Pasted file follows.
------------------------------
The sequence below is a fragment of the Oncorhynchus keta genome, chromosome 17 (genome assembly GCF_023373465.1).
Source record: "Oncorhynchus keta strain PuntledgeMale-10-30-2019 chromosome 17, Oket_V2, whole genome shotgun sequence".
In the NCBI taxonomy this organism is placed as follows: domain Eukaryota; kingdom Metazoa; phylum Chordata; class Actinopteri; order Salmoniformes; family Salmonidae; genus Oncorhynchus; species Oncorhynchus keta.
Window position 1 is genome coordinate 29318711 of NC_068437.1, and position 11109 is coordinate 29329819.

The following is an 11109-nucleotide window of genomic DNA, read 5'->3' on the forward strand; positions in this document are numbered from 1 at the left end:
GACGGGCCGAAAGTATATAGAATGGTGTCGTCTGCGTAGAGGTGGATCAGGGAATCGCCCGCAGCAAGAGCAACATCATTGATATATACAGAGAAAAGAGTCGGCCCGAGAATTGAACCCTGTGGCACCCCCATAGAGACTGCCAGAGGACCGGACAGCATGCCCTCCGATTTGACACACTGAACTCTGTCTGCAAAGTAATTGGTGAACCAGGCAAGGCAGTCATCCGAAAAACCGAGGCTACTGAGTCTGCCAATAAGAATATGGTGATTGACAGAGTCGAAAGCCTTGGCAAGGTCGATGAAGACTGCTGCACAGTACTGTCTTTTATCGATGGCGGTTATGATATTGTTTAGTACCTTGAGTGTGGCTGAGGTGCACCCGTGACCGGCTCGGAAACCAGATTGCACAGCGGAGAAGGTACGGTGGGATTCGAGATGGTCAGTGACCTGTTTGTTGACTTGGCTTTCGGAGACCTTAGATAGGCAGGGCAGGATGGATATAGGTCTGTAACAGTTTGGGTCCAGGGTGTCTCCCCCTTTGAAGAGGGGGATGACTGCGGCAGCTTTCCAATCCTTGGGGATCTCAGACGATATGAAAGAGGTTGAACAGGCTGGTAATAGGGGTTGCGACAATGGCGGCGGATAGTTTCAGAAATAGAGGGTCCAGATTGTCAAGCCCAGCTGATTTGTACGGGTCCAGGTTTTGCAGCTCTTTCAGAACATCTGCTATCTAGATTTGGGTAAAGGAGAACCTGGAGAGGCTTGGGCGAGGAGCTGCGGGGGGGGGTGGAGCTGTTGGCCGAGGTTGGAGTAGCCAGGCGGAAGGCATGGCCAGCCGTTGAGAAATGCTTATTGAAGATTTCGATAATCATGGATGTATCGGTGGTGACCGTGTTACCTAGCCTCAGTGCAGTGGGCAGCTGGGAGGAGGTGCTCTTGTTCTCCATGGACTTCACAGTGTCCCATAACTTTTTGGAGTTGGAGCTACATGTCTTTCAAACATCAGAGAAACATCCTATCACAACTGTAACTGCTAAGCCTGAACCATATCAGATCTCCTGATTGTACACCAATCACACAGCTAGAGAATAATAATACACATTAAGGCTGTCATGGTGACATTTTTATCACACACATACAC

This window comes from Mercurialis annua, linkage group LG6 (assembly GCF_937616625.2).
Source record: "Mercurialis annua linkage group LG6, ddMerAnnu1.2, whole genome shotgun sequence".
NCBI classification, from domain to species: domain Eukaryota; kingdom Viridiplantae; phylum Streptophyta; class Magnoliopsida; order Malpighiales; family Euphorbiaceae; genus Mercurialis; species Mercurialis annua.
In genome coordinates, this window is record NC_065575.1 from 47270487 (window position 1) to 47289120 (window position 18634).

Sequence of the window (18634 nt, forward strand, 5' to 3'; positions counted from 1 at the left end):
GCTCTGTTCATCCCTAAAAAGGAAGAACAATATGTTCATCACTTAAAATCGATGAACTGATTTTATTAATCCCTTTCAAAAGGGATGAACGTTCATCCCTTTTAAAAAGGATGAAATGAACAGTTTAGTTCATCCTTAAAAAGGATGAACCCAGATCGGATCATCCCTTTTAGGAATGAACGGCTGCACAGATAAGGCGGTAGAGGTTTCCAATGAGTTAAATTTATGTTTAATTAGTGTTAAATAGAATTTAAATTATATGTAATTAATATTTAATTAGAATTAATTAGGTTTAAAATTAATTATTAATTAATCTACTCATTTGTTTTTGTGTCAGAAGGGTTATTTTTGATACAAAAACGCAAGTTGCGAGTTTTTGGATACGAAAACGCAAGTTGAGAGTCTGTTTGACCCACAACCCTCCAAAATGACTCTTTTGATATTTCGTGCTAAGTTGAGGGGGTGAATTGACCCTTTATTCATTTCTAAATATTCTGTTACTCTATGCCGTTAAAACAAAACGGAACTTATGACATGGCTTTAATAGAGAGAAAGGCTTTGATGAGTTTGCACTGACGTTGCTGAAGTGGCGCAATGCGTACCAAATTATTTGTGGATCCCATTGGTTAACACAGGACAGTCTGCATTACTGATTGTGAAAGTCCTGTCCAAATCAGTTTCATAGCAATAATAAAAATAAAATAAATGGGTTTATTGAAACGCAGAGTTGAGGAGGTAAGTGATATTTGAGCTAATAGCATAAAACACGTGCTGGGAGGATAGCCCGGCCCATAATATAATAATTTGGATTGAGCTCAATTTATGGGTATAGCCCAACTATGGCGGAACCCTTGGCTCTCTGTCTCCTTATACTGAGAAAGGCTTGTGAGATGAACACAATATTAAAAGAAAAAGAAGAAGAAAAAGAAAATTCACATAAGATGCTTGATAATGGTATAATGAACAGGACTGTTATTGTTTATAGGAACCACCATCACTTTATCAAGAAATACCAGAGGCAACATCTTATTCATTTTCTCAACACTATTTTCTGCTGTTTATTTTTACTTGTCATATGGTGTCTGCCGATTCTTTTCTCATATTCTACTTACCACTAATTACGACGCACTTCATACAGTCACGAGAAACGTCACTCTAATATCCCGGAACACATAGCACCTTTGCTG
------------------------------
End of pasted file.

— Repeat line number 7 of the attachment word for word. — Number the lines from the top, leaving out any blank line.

This window comes from Mercurialis annua, linkage group LG6 (assembly GCF_937616625.2).